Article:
Is the world’s population doomed to be trapped in cities so polluted that you can’t go outside and exercise? (sounds like a pretty shltty life to me)

You clearly have never been to India. Even with the very recent spike in pollution, a good 55% of Indians walk or bike to work, compared to 5% by car and the rest by public transit.

Motorcycle/scooter sales have seen explosive growth over the past several years….did you happen to notice?

From what base? Vehicle ownership is lower in India than pretty much everywhere else in the world. Most of the pollution is not because of too many cars. It is because of the combination of grid lock and idling by cars with poor emissions. A tiny number of vehicles generate most of the particulate emissions. That is why something as inconsequential as a traffic diversion on one day causes air quality to plummet for days.

11.8 million sold in 2010. 20.2 million in 2017. Nearly doubling in just 7 years.

(compare to US at 470,000 last year)

So, basically what you’re telling me is that in all of India, a country of 1,300 million people, there were 20 million scooters sold. Wow, Sherlock! This is what happen when you write about a country you’ve clearly never spent any time in.

No, Watson. I didn’t say 20 million scooters.

… and India has a highway build goal of 25 miles/day, and recently increased the national speed limit
/of course, .. that’s just what I read
//India’s oil consumption has gone up by 2 mbpd in the last 10 years … is that from all the walking?

If it is BYD I wonder if India will require BYD to build a factory in India. I’m sure India needs a lot more buses. I would think India should require a factory built in India with an India partner since China has required this in the past. It’s great to see India buying a 1,000 buses, but they also have cheap labor and an electric bus factory there makes sense to me.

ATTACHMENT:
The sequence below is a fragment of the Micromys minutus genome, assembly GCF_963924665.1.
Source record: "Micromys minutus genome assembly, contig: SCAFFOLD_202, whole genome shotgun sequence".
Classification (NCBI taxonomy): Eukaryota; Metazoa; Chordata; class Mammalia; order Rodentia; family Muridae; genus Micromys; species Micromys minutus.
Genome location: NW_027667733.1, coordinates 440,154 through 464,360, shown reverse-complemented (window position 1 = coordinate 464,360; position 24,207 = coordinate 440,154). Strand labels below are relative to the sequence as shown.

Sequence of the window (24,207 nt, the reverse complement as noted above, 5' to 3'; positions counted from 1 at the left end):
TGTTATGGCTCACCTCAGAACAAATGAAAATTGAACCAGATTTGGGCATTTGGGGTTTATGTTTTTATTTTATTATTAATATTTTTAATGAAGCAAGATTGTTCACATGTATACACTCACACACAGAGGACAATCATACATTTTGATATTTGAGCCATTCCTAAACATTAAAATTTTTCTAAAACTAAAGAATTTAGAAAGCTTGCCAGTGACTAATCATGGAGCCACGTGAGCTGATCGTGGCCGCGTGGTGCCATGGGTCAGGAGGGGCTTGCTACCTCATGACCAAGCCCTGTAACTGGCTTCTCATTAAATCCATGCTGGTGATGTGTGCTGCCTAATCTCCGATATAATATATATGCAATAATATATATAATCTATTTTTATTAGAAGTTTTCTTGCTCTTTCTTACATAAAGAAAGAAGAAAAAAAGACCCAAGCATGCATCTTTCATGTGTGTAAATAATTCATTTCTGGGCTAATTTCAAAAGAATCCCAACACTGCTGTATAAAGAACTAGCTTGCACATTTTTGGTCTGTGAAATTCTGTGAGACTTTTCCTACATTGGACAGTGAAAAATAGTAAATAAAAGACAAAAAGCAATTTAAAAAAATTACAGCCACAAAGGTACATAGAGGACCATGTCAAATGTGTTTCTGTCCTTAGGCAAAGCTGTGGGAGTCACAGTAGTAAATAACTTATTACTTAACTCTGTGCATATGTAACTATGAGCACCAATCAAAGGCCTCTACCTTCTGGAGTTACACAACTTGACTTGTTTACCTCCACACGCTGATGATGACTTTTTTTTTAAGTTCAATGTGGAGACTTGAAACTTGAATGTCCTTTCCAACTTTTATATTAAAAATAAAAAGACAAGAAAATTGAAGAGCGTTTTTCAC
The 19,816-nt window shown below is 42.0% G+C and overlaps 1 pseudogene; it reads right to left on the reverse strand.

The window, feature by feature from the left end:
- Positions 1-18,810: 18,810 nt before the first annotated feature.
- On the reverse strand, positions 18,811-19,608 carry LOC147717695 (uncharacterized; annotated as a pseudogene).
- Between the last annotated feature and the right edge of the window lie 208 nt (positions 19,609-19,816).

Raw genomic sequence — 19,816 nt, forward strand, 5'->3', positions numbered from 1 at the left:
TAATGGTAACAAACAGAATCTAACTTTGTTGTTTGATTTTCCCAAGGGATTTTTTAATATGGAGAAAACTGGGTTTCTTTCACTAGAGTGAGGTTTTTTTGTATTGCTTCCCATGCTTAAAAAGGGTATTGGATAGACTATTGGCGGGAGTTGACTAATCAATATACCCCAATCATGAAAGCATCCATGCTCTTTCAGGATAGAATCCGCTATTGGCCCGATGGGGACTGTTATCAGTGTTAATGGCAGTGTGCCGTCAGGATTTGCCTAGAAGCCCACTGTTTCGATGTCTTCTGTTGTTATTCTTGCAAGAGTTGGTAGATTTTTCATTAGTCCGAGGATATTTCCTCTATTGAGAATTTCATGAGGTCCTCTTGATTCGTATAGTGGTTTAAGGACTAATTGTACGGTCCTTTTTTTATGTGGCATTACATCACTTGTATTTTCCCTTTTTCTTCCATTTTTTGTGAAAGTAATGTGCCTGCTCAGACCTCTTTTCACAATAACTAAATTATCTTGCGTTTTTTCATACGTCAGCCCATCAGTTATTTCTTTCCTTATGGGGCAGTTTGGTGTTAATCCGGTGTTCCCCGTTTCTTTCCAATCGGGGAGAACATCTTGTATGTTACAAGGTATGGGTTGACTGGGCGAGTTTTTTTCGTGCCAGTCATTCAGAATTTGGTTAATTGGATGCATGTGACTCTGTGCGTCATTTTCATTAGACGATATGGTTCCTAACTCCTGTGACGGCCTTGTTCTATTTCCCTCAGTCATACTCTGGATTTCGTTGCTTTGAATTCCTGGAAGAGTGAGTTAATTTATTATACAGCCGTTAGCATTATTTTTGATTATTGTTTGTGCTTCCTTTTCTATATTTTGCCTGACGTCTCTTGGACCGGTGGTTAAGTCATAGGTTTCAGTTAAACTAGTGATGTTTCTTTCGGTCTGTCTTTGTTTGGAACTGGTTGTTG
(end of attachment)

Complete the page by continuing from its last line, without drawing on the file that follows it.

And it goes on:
Yes, India also seems to have this sort of protectionist laws — though I don’t know the details. As another poster pointed out, BYD indeed seems to be building a factory there? So are a bunch of other Chinese companies, as well as global companies that did most manufacturing in China in the past. (I think I have read about Samsung building cell phones in India for example?)

“Yes, India also seems to have this sort of protectionist laws”

Well, they’re not content with not having home-grown technology. Indians and Chinese didn’t listen to economists when they said, “do what you’re good at, produce a surplus, and trade.” Indians and Chinese said, “we don’t just want to be good at agriculture. We want to be good at other things too.”

Sure, protectionist laws to build up promising new industries do make sense. That’s how Korea became a technology leader, too. My remark had no negative implication.

(Protectionism for *old* industries struggling to keep up on the other hand is a very bad idea…)

BYD will of course build a factory in India. But their solution so far for getting domestic approval is the joint venture with an Indian bus manufacturer. A similar thing to what they have done in the UK for example.

I wanted to say “finally”, but after reading the original TOI article it seems that’s just the answer Delhi government gave to India’s Supreme Court inquiring why they are so behind on buses in general. That doesn’t sound very promising, even though it’s a statement given in court it is not the same as a binding contract.

I’m pretty sure that if there was a contract, the Chinese-Indian manufacturer would have publicized it already. As others noted earlier, the BYD-led joint venture near Hyderabad currently has a 600/year capacity and hopes to reach 2000/year by year’s end. So on paper this is feasible, but quite a stretch considering many of these buses are probably spoken for.

“Is expected” should be “are expected”

Fixed. Thank you.

woot! woot!

These buses need solar on their roofs its a crime otherwise.

The electric buses sales in India will be primarily driven by the government demand for these eco-friendly buses. BYD is also giving tough competition to the home grown companies including TATA Motors and Ashok Leyland.